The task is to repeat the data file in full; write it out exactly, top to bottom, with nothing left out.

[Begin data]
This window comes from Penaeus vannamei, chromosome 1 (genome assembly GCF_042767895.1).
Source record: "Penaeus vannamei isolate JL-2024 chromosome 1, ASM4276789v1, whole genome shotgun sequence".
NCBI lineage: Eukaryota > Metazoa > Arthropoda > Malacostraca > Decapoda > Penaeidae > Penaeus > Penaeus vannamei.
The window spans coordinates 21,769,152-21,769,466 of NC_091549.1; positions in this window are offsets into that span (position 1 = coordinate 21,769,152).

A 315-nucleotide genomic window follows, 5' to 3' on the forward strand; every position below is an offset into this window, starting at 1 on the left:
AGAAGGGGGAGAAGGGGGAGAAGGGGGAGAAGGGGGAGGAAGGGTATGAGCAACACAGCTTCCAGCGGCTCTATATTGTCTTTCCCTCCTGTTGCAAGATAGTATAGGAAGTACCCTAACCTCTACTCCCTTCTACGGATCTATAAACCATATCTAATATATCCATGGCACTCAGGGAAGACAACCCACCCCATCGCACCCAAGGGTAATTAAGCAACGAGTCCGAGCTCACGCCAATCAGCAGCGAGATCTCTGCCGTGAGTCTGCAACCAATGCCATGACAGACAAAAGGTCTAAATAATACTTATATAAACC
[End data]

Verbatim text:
This window comes from Penaeus vannamei, chromosome 1 (genome assembly GCF_042767895.1).
Source record: "Penaeus vannamei isolate JL-2024 chromosome 1, ASM4276789v1, whole genome shotgun sequence".
NCBI lineage: Eukaryota > Metazoa > Arthropoda > Malacostraca > Decapoda > Penaeidae > Penaeus > Penaeus vannamei.
The window spans coordinates 21,769,152-21,769,466 of NC_091549.1; positions in this window are offsets into that span (position 1 = coordinate 21,769,152).

A 315-nucleotide genomic window follows, 5' to 3' on the forward strand; every position below is an offset into this window, starting at 1 on the left:
AGAAGGGGGAGAAGGGGGAGAAGGGGGAGAAGGGGGAGGAAGGGTATGAGCAACACAGCTTCCAGCGGCTCTATATTGTCTTTCCCTCCTGTTGCAAGATAGTATAGGAAGTACCCTAACCTCTACTCCCTTCTACGGATCTATAAACCATATCTAATATATCCATGGCACTCAGGGAAGACAACCCACCCCATCGCACCCAAGGGTAATTAAGCAACGAGTCCGAGCTCACGCCAATCAGCAGCGAGATCTCTGCCGTGAGTCTGCAACCAATGCCATGACAGACAAAAGGTCTAAATAATACTTATATAAACC